Joanna Lumley jokes Elvis Presley ‘was waiting for me’
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Such force-feeding has been banned in Britain for 15 years. Now that the UK has left the EU, the Government is considering whether “any further steps” could be taken stop foie gras produced this way in other countries being imported and sold here. Absolutely Fabulous star Ms Lumley, who is famed for her successful campaign to win Gurkha soldiers the right to settle in the UK, urged ministers to press on and take action.
She said: “Please turn your back on this awful cruelty, and support a ban on foie gras in our country. It’s time we stopped kidding ourselves about our food and its origins.“
The National Union of Farmers also supports a ban on such foie gras imports.
James West of Compassion in World Farming said: “The cruel production method – which involves force-feeding ducks and geese so intensively that their livers become diseased and enlarged – is already prohibited in numerous countries, in the EU and beyond. As the UK is no longer constrained by EU laws on the movement of goods, and recognising the inherent cruelty associated with this production, the UK Government should go further and prohibit the import and sale of this product once and for all.
“We have no doubt such a move would be widely supported by the British public, many of whom simply can’t understand how this inhumane food can be allowed on British plates.”
Green Party MP Caroline Lucas has pushed for a timetable for a ban on its import and sale.
She told the Sunday Express: “Britain prides itself on being a nation of animal lovers and we even have a Bill before Parliament which recognises animals as sentient beings. If we really care about animals, we need to ban foie gras because the way geese are treated causes undeniable pain…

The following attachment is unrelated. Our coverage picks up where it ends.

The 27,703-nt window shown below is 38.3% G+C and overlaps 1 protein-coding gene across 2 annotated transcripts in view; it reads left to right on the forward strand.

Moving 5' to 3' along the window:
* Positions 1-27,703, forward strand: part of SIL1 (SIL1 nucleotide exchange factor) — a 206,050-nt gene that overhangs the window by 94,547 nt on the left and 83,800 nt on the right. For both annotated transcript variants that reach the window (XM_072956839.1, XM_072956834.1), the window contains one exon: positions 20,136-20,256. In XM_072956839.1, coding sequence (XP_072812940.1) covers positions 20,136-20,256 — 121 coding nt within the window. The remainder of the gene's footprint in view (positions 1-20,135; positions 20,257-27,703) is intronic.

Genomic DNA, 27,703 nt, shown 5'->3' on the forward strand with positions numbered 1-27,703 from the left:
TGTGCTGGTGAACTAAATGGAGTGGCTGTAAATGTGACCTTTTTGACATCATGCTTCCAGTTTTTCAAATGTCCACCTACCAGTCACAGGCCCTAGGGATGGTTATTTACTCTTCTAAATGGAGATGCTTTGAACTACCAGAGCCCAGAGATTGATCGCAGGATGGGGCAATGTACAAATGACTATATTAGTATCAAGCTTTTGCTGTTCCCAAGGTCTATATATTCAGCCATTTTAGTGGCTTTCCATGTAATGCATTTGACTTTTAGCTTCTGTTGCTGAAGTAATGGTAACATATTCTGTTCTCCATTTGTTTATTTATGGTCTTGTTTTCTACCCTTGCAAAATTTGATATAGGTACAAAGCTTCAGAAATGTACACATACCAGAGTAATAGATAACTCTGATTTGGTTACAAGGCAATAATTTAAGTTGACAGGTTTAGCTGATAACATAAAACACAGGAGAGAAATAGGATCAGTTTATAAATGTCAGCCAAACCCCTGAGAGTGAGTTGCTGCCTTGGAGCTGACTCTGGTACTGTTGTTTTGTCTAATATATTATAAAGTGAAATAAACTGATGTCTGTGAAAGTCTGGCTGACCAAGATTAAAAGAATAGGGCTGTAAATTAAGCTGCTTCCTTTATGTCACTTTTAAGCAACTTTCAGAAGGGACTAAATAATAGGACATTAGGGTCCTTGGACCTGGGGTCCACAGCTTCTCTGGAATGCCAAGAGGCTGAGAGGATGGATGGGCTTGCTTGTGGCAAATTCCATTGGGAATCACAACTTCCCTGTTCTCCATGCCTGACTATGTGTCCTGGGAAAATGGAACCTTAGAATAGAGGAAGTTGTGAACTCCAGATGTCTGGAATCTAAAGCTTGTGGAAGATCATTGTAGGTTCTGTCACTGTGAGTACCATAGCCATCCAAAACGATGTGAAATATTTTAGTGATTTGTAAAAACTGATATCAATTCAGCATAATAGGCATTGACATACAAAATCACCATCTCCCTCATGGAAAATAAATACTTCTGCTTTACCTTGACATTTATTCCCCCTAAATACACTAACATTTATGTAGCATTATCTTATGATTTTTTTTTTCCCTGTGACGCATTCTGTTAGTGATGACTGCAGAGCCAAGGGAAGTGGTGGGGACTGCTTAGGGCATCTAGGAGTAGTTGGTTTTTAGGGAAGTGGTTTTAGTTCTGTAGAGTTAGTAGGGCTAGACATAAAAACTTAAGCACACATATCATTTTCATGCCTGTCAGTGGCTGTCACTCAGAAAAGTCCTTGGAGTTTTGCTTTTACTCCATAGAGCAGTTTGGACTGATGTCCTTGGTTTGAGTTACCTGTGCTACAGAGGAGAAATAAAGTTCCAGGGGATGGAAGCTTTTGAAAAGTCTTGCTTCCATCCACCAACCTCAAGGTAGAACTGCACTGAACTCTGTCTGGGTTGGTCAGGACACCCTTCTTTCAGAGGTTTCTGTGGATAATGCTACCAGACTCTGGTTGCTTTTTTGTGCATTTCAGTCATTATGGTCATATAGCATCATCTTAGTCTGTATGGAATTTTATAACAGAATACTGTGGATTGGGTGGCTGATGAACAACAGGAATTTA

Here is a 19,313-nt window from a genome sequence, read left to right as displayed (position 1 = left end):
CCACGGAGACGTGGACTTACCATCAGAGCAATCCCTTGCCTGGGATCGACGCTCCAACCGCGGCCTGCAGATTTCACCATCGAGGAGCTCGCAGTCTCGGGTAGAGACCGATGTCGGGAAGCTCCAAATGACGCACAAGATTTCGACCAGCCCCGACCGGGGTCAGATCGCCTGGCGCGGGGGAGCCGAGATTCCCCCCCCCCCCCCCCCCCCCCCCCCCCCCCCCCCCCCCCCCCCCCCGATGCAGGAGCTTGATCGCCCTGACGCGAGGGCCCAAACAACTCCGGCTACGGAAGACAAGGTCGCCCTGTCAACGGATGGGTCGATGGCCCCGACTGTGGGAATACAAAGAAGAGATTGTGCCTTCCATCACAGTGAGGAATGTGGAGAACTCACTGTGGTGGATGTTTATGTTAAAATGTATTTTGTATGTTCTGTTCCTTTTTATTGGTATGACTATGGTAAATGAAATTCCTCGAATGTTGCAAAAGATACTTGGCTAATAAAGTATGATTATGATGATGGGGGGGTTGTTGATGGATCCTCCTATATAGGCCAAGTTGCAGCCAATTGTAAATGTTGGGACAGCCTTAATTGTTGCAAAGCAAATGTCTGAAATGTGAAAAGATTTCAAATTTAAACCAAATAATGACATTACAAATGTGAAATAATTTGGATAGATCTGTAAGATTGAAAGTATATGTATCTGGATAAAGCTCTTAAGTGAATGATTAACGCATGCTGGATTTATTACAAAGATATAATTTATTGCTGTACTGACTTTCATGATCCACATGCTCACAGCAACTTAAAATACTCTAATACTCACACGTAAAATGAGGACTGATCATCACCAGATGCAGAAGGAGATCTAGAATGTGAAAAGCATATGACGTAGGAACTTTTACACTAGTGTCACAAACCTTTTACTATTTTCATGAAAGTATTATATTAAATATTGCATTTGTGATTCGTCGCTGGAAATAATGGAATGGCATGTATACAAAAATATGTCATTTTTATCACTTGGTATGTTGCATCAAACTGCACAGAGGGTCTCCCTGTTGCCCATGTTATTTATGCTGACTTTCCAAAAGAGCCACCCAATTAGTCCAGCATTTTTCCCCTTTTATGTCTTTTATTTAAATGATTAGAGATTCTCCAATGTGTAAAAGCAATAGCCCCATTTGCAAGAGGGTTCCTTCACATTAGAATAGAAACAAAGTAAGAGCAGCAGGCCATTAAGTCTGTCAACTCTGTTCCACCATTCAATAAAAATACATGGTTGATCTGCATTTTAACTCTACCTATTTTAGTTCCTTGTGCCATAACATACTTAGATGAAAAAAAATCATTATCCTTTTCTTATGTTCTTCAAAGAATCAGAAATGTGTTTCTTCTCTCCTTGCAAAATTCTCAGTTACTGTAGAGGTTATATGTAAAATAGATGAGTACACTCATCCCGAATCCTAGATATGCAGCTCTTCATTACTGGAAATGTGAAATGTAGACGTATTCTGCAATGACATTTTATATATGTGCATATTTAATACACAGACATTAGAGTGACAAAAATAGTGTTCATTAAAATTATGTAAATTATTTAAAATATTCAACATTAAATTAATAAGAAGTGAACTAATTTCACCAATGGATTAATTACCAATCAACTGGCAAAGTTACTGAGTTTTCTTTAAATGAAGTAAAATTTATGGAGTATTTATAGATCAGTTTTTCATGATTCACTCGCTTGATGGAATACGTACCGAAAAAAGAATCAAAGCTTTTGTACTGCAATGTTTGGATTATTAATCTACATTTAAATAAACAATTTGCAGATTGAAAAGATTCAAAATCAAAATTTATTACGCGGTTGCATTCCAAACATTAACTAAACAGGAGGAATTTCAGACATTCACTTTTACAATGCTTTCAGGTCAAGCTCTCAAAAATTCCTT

“It should be banned, once and for all.”
Environment minister Victoria Prentis acknowledged that Brexit had created new opportunities for Britain to protect animal welfare.
She said: “The Government has made clear that the production of foie gras from ducks or geese using force feeding raises serious welfare concerns… Whilst a member of the EU, we were subject to rules regarding the movement of goods within the EU market.
“Now that our future relationship with the EU has been established, we are able to take further steps where there is clear evidence of low welfare standards. We are now considering any further steps that could be taken in relation to foie gras that is produced overseas using force feeding practices, such as restrictions on import and sale.”
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